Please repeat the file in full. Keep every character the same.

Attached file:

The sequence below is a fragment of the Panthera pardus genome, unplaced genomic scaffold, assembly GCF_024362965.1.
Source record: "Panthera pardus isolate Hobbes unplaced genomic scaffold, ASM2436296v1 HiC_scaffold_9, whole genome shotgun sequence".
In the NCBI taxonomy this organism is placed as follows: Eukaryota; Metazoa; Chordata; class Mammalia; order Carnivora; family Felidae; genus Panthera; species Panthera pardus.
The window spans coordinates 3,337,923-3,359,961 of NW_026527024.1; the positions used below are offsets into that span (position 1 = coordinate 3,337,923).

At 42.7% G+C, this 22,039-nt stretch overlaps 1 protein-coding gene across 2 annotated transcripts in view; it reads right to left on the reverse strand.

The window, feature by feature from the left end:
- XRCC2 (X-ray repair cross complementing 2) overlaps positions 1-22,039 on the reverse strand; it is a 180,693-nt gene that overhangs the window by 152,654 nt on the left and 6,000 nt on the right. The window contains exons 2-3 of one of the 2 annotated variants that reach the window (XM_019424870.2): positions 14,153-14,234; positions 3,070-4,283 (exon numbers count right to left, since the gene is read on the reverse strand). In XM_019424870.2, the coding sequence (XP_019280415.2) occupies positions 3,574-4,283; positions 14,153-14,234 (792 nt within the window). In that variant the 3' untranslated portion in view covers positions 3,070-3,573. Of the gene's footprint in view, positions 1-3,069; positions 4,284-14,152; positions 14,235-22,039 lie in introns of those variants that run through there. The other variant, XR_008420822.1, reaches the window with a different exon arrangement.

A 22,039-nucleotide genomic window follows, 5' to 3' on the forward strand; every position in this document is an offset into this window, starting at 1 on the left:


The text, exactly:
The sequence below is a fragment of the Panthera pardus genome, unplaced genomic scaffold, assembly GCF_024362965.1.
Source record: "Panthera pardus isolate Hobbes unplaced genomic scaffold, ASM2436296v1 HiC_scaffold_9, whole genome shotgun sequence".
In the NCBI taxonomy this organism is placed as follows: Eukaryota; Metazoa; Chordata; class Mammalia; order Carnivora; family Felidae; genus Panthera; species Panthera pardus.
The window spans coordinates 3,337,923-3,359,961 of NW_026527024.1; the positions used below are offsets into that span (position 1 = coordinate 3,337,923).

At 42.7% G+C, this 22,039-nt stretch overlaps 1 protein-coding gene across 2 annotated transcripts in view; it reads right to left on the reverse strand.

The window, feature by feature from the left end:
- XRCC2 (X-ray repair cross complementing 2) overlaps positions 1-22,039 on the reverse strand; it is a 180,693-nt gene that overhangs the window by 152,654 nt on the left and 6,000 nt on the right. The window contains exons 2-3 of one of the 2 annotated variants that reach the window (XM_019424870.2): positions 14,153-14,234; positions 3,070-4,283 (exon numbers count right to left, since the gene is read on the reverse strand). In XM_019424870.2, the coding sequence (XP_019280415.2) occupies positions 3,574-4,283; positions 14,153-14,234 (792 nt within the window). In that variant the 3' untranslated portion in view covers positions 3,070-3,573. Of the gene's footprint in view, positions 1-3,069; positions 4,284-14,152; positions 14,235-22,039 lie in introns of those variants that run through there. The other variant, XR_008420822.1, reaches the window with a different exon arrangement.

A 22,039-nucleotide genomic window follows, 5' to 3' on the forward strand; every position in this document is an offset into this window, starting at 1 on the left: